Restorative Justice in Transitional Sierra Leone

Lydia Apori Nkansah


Intense debate surrounds truth commissions as to their mission, perceived roles and outcomes. This paper seeks to contribute to the understanding of truth commissions in post-conflict settings. It examines the Truth and Reconciliation Commission (TRC) for Sierra Leone, the first truth commission to be engaged concurrently with a retributive mechanism, the Special Court for Sierra Leone for transitional justice. The study finds that the TRC provided an opening for conversation in Sierra Leonean communities to search for the meanings of truth about the conflict. In this way the communities simultaneously created an understanding of the situation and set reconciliation directions and commitment from the process of creative conversation.  This notwithstanding, the TRC did not have the needed public cooperation because the people were not sure the war was over and feared that their assailants could harm them if they disclosed the truth to the TRC. The presence of the Special Court also created tensions and fears rendering the transitional environment unfriendly to the reconciliation and truth telling endeavors of the TRC. The study has implications for future truth commissions in that the timing for post-conflict reconciliation endeavors should take into consideration the state of the peace equilibrium of the societies involved. It should also be packaged for harmonious existence in a given transitional contexts, particularly where it will coexist with a retributive mechanism.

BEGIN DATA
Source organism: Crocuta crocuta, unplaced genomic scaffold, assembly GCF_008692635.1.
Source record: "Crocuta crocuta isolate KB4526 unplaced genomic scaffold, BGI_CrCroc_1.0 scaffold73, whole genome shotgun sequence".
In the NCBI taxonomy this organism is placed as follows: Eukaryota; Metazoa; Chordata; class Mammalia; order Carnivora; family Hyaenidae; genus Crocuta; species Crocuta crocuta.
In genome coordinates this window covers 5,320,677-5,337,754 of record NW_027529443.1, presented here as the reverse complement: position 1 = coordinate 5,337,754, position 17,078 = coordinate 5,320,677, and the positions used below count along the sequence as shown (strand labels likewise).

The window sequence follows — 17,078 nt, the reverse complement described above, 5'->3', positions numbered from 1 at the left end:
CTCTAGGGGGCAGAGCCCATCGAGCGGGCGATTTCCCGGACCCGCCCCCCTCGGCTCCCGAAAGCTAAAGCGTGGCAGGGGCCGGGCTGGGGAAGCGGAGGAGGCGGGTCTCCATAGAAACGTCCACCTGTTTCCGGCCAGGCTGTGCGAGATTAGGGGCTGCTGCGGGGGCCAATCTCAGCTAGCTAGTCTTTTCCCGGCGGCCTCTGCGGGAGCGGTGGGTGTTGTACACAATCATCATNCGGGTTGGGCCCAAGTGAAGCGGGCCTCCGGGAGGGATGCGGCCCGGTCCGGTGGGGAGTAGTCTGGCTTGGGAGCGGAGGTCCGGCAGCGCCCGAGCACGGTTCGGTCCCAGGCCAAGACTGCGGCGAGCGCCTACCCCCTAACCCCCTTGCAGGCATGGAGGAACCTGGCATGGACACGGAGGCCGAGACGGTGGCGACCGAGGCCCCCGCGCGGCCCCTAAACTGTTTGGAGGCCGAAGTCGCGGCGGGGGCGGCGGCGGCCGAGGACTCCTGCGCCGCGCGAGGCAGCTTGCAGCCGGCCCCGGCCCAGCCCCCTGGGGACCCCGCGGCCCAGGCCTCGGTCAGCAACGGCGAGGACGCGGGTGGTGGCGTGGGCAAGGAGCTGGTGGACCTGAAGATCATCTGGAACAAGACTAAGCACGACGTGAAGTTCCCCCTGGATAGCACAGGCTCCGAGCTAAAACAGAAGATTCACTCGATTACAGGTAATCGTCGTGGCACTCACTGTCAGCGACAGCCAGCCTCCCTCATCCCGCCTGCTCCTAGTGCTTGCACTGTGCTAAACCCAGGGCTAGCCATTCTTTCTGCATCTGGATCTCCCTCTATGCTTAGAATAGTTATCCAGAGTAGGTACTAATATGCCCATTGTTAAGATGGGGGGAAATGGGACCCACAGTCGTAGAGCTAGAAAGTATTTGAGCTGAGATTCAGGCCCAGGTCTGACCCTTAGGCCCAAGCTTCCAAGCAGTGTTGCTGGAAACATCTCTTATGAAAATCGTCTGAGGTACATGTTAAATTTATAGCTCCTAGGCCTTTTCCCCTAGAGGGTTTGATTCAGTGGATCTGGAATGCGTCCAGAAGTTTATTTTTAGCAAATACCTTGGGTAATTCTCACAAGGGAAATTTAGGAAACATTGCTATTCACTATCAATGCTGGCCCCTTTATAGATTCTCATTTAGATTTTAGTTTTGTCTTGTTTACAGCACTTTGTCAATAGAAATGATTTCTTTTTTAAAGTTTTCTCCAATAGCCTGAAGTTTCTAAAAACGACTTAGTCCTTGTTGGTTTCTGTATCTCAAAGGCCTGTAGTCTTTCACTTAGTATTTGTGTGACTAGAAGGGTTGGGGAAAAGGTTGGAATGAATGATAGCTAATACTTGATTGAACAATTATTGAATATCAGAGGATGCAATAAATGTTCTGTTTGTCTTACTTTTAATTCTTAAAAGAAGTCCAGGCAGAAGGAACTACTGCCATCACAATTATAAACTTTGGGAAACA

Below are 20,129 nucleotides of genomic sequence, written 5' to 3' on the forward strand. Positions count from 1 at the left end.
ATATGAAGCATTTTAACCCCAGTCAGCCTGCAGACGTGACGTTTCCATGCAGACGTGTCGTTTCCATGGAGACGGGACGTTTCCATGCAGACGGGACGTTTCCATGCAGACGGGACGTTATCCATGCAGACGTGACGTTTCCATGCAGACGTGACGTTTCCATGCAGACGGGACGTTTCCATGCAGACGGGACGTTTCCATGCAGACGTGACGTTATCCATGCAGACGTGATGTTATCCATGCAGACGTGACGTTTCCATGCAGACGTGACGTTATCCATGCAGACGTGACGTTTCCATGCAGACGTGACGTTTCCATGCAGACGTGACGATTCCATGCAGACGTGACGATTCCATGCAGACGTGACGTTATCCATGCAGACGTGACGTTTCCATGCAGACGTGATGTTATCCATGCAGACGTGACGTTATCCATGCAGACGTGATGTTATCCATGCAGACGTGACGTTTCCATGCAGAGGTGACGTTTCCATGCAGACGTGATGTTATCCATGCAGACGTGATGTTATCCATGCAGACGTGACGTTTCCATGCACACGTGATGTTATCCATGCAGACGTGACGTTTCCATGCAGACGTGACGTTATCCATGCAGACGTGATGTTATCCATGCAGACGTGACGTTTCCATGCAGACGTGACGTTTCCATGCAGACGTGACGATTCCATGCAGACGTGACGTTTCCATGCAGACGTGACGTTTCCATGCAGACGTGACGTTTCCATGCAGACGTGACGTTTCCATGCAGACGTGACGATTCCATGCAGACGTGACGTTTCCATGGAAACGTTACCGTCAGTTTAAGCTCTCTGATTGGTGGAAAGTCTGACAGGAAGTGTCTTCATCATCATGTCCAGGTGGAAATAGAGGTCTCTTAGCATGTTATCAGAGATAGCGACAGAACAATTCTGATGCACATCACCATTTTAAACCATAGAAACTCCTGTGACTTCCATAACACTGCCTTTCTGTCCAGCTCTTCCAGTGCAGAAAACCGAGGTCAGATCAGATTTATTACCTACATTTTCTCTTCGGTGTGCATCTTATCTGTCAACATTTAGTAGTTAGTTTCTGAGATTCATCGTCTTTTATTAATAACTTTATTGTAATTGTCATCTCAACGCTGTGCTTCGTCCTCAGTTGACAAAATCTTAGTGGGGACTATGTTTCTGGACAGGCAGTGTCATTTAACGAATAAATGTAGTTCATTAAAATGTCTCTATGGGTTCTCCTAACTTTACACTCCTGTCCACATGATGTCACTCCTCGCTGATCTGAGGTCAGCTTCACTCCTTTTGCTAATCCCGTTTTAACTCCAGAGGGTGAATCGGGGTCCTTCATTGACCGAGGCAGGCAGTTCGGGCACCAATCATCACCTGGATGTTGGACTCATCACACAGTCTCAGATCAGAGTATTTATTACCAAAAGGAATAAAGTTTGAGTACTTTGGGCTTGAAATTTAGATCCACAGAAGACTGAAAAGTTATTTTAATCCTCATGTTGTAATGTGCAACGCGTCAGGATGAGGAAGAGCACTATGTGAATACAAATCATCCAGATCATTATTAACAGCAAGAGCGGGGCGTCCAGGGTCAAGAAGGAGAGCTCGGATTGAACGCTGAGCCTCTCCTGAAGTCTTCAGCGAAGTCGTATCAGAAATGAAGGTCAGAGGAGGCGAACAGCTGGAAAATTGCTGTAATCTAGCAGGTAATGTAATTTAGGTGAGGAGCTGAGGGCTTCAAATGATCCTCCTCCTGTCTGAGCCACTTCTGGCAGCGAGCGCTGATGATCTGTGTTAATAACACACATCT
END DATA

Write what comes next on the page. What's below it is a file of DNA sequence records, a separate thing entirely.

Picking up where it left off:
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Journal of Public Administration and Governance  ISSN 2161-7104


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